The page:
Chocolate comes from the fruit of the kakaw tree. Kakaw's scientific name "Theobroma" means "food for the
gods," derived from the Greek words theo (god) and broma (drink). In the Aztec language, the drink was called chocolati. In pre-Columbian times, its bean was a major currency and
great trading value.
Kakaw is a mall tree, growing
to 3 to 5 meters high. Leaves are alternate, entire, oblong-ovate to oblong, 15 to 40
centimeters long, 5 to 20 centimeters wide, with pointed tip and rounded base. Flowers are solitary or fascicled on the trunk and branches; yellowish
or nearly white, about 1 centimeter in diameter. Fruit is oblong, 10 to 15 centimeters long, prominently wrinkled, yellow or purplish. Seeds are numerous and embedded in whitish pulp.
- Widely scattered in cultivation at low and medium altitudes.
- Cultivated for its seeds.
- Nowhere spontaneous in the Philippines.
- Introduced from Mexico.
- Cocoa contains approximately 380 known chemicals and 10 psychoactive constituents.
contain fixed oil, 40-56 %; theobromine; glucose, saccharose;
vitamin A, 825-1400 I.U. per 100 gm; cellulose, 2.8-5.4%; water,
5-7%; ash, 3-5%; starch, 5% and a glucoside, cacarine.
- The mesocarp and seed contain theobromine and caffeine.
- The wall and pulp of the fruit contain arabinose and
-The flesh contain enzymes: protease, invertase, raffinase,
cesease and oxydase.
- Cacao is high in magnesium.
- High in antioxidants, approximately 40 times higher than blueberries.
- Possibly contains MAO inhibitors with effects on serotonin and
- Contains PEA (phenylethylamine) and anandamine.
- High in polyphenols, with three main groups: catechins (37%), anthocyanins (4%) and proanthocyanidins (58%). The main catechin is (-)-epicathechin with up to 35% of polyphenol content.
- Considered emmenagogue and ecbolic.
- Emollient, diuretic, aphrodisiac, nutritive.
- Theobromine resembles caffeine in action, with less powerful effects on the central nervous system.
- Rich source of polyphenols, reportedly with higher antioxidant activity than teas and red wines.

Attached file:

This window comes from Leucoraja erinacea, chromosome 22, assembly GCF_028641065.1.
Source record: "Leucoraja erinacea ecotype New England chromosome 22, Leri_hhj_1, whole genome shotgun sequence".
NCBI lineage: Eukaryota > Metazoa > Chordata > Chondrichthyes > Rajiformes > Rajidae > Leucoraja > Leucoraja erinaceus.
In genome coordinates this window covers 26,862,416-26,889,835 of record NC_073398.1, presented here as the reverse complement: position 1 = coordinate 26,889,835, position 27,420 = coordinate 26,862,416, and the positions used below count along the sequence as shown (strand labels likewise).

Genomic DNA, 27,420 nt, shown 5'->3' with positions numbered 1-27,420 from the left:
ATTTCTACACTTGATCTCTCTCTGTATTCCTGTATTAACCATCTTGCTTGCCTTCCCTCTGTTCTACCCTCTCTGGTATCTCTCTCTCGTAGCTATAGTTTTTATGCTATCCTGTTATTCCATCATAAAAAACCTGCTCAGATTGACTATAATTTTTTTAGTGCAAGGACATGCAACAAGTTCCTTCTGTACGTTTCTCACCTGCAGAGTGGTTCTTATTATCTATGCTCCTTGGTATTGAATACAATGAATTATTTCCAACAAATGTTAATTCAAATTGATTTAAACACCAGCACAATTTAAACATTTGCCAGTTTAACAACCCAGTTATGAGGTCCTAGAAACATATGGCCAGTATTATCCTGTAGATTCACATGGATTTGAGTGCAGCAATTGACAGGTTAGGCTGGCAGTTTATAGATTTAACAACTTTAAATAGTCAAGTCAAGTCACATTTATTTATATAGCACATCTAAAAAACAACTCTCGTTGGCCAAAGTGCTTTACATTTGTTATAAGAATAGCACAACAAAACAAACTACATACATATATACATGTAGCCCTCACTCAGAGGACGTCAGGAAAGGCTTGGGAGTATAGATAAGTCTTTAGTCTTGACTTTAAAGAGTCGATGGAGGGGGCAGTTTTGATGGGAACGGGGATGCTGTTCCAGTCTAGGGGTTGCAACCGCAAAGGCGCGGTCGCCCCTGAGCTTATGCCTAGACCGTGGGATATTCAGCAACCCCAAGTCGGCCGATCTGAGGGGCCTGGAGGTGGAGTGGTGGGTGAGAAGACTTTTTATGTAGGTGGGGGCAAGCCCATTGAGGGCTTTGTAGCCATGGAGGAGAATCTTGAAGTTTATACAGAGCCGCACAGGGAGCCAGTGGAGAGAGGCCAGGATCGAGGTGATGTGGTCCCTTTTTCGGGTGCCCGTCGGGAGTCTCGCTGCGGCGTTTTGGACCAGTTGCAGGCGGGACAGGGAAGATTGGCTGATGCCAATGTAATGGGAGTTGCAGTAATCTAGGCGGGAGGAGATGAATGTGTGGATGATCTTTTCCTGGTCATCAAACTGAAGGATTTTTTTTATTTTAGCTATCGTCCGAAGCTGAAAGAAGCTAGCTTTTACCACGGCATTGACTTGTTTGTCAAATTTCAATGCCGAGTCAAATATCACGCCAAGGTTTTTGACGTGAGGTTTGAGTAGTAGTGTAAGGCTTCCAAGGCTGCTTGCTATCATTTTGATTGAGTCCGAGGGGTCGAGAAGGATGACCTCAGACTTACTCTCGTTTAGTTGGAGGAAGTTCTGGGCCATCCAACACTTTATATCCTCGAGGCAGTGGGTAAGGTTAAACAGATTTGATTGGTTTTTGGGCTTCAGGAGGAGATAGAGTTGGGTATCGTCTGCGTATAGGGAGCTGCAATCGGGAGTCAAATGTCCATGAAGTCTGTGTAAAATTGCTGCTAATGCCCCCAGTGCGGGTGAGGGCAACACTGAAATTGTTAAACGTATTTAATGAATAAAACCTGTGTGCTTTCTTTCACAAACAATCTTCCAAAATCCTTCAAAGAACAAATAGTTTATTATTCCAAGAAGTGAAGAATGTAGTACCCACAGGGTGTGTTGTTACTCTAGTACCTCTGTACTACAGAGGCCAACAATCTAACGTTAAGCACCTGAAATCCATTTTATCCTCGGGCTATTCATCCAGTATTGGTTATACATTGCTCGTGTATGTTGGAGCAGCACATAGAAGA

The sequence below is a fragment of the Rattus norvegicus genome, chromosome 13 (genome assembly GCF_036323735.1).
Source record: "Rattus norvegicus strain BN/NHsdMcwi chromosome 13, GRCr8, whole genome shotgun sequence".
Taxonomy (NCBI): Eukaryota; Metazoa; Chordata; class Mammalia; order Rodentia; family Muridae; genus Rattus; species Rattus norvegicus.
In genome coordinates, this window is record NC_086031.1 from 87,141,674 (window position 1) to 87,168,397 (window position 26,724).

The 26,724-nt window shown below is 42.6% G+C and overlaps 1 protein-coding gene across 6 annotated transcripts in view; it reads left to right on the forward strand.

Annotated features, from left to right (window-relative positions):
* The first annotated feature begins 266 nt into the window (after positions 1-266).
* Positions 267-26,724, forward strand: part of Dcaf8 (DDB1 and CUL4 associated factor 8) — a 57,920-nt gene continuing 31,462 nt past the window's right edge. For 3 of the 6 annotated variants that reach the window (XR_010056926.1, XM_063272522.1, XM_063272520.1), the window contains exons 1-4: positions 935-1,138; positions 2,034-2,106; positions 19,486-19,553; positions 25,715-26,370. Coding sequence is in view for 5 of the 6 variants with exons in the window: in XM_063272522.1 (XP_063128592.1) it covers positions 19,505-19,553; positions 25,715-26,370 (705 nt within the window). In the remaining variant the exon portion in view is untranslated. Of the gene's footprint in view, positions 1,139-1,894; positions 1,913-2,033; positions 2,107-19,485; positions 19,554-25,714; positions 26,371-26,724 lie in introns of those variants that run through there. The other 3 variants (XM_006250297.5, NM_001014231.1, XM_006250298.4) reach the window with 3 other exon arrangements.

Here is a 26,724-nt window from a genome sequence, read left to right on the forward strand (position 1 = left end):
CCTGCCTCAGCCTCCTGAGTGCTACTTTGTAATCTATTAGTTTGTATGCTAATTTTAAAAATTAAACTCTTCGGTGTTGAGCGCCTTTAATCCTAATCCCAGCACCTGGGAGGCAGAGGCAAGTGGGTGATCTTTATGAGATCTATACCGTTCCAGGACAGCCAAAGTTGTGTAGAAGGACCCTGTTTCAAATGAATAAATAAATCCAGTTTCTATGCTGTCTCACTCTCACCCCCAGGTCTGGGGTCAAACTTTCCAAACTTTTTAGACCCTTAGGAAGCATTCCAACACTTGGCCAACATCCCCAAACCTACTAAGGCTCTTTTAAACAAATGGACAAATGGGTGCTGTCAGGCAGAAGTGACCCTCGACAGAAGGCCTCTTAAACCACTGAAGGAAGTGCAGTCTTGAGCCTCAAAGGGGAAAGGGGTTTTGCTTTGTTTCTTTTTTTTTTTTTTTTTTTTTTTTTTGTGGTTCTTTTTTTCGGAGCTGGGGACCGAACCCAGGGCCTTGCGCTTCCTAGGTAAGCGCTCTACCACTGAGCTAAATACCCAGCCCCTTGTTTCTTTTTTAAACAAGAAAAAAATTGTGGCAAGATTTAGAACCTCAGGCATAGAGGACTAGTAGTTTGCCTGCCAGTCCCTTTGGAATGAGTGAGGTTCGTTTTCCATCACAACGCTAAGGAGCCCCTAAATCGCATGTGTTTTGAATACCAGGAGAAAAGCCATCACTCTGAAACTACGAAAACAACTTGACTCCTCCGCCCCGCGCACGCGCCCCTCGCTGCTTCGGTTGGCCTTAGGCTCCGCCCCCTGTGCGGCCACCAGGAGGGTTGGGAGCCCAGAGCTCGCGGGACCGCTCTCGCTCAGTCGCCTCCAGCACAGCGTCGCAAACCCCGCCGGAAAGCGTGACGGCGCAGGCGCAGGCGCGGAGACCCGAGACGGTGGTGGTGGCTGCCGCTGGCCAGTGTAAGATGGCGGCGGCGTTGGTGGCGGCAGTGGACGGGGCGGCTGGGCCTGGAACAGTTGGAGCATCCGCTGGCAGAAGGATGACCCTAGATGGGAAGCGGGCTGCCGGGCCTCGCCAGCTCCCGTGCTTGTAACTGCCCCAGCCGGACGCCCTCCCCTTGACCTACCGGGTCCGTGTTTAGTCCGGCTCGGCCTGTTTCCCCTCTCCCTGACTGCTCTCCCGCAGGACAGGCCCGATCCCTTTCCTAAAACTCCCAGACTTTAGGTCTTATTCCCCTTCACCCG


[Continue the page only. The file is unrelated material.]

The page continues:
Seed, roots, oil.
Edibility / Culinary
- Cultivated for use in the manufacture of cacao, chocolate,
cacao butter, chocolate food, drink or fruit.
- Oil or cocoa butter is an excellent emollient, used to soften and protect chapped hands and lips.
Eczema, dry skin:
Roast 10-12 seeds and pound ; apply to affected areas as poultice after
a warm compress.
- Root decoction used as emmenagogue (promotes or stimulates
menstrual flow) and ecbolic (promotes labor by stimulating uterine contractions.
- Cocoa butter
(oil of theobroma) is an excellent emollient for use to prevent chapped
lips and hands.
- Cacao butter used in the manufacture of confections, toilet
articles and cosmetics; in pharmacy, used for pill coating and suppository
Properties of Malaysian Cocoa (Theobroma Cacao) Polyphenols Extract:
Study showed that Malaysian cocoa polyphenol extract has a potential
of being an insulin-mimetic agent. Further studies are suggested to
elucidate on the underlying mechanisms for its glucose reduction and
insulin mimicking activities. (2)
Effects of polyphenol substances derived from Theobroma cacao on gastric
mucosal lesion induced by ethanol:
Study suggests that the antiulcer mechanism of the polyphenols was from
radical scavenging and modulation of leukocyte function. (3)
• Immune Activity:
Effect of Theobroma cacao flavonoids on immune activation of a lymphoid
cell line: Extract down-modulated T lymphocyte activation and the acquired
immune response which could be important in autoimmune or chronic inflammatory
• Flavonoids / Nitric Oxide / Endothelial
Function: (1) Study indicate flavanol-rich
foods provide extraordinary health benefits. In populations that no
longer consume large quantities of such foods, the risk of cardiac and
cancer deaths have significantly increased.